The Literature of
Orkney and Shetland

James Alexander Teit

James Alexander Teit

James Alexander Tait  (later Teit) was a Shetlander who emigrated to British Columbia in 1884 to work on his uncle’s estate at Spence’s Bridge, and subsequently became a key early ethnographer in Canadian culture. He married a First Nations woman, Antko, one of the N’laka’pamux people, learned their language, and became a trusted friend who went hunting with his adopted people. In 1894, a German ethnographer, Dr Franz Boas, happened to call at Spence’s Bridge where he met Jimmie and this encounter began Teit’s scholarly work.. Boas was in a position to employ him and provide certain essential tools, which allowed him to amass a large collection of photographs and ‘Indian’ songs on wax cylinders. For Teit, this meeting proved to be the beginning of a career which continued till his death in 1922 at the age of 58. From 1911 he also worked for Edward Sapir in the Anthropology division of the Canadian Geological Survey. By the time of his death, he had contributed 2,200 pages of ethnographic text in 42 published sources and a further 5,000 unpublished,  a great array of artefacts and sketches, as well as the photographs and recordings. But unlike Boas and his ilk, Teit lived among the people he worked with.

Strangely perhaps, Shetland appears to have played a part in  his political understanding of the situation of the Native Canadians. After the death of his wife in 1899, he made his first trip home where he met and conversed with the writer and socialist, J.J. Haldane Burgess (1862-1927). Back in Canada, in 1902 he became a member of The Socialist Party of British Columbia and contributed to the journal ‘The Canadian Socialist.’ It was a time of great ferment in the Province as White settlers put pressure on traditional practices of hunting and fishing and in 1903 some of the tribes began to ally to tackle these issues. In 1906, they sent a delegation to England to discuss their concerns with King Edward VII.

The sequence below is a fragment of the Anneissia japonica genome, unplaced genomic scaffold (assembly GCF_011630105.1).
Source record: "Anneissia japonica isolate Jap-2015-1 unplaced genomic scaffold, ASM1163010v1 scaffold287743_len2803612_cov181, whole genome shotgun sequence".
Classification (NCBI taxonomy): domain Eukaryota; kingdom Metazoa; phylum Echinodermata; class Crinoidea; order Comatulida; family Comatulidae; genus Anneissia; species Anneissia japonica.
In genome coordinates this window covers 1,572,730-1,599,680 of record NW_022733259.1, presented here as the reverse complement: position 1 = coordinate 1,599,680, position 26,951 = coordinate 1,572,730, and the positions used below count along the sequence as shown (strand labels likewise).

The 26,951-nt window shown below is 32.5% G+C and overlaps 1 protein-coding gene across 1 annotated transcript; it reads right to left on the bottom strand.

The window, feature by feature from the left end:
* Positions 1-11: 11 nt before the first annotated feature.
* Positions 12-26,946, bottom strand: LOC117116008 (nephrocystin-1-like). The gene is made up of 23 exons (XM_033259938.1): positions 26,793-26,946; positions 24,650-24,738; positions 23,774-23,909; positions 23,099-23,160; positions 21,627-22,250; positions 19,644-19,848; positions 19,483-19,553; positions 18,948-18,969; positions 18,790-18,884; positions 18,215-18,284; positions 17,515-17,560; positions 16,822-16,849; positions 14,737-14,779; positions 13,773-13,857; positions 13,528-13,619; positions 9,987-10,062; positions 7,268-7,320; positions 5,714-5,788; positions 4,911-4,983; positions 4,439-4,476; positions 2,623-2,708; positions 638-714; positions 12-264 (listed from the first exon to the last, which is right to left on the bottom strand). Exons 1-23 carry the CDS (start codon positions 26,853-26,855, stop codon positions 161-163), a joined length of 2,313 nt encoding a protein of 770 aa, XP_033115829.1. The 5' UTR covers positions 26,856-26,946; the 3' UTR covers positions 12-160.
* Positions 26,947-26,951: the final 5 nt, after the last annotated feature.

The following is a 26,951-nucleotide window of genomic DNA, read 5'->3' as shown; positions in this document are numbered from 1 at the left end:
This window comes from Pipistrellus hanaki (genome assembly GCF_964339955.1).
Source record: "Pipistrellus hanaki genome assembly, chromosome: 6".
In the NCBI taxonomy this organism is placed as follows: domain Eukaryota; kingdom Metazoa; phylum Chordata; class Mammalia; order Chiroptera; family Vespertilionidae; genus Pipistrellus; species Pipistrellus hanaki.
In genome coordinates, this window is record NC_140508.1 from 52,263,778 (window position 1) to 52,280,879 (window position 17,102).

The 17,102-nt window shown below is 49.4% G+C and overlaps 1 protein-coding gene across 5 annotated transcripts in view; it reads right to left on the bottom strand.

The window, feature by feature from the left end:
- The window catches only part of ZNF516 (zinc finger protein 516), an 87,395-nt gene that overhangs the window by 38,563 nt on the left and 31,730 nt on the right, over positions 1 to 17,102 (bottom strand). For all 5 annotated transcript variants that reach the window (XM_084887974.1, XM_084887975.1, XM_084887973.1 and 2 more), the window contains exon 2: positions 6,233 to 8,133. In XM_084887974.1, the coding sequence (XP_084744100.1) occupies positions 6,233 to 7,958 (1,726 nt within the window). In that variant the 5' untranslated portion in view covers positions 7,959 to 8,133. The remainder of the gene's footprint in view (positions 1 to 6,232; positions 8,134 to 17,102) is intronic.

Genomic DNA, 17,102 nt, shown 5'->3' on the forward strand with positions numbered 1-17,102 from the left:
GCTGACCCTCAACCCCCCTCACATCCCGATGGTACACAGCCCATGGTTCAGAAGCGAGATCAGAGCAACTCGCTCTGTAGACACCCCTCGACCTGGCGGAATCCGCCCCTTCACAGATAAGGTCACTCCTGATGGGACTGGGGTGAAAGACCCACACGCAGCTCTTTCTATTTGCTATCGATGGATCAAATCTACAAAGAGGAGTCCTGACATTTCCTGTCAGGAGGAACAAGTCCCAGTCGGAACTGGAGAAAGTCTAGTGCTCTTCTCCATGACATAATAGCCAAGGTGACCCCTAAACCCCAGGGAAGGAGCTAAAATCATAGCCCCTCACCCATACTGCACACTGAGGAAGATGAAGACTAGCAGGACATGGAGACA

Teit records in 1909 that “the Interior tribes insisted upon my attending their meetings and helping them with their writing. Thus I commenced to act as their secretary and treasurer …”[1]  The key document setting out the ‘Indian’ case, presented in 1910 to Sir Wilfred Laurier, then Premier of the Dominion of Canada, is an elegant and heart-felt plea signed “Yours very sincerely, The Chiefs of the Shuswap, Okanagan and Couteau or Thompson tribes – Per their secretary, J.A. Teit.”

Teit put himself at the service of the First Nations people in their dealings with the Canadian state, as delegate, interpreter and secretary, even to the point of neglecting the duties for which Sapir had contracted him in favour of this political work. Today, in Canada, his memory is still cherished by the population of First Nations of British Columbia.

[1] Statement by Teit made to the Senate Committee, Ottawa, June 16, 1920.

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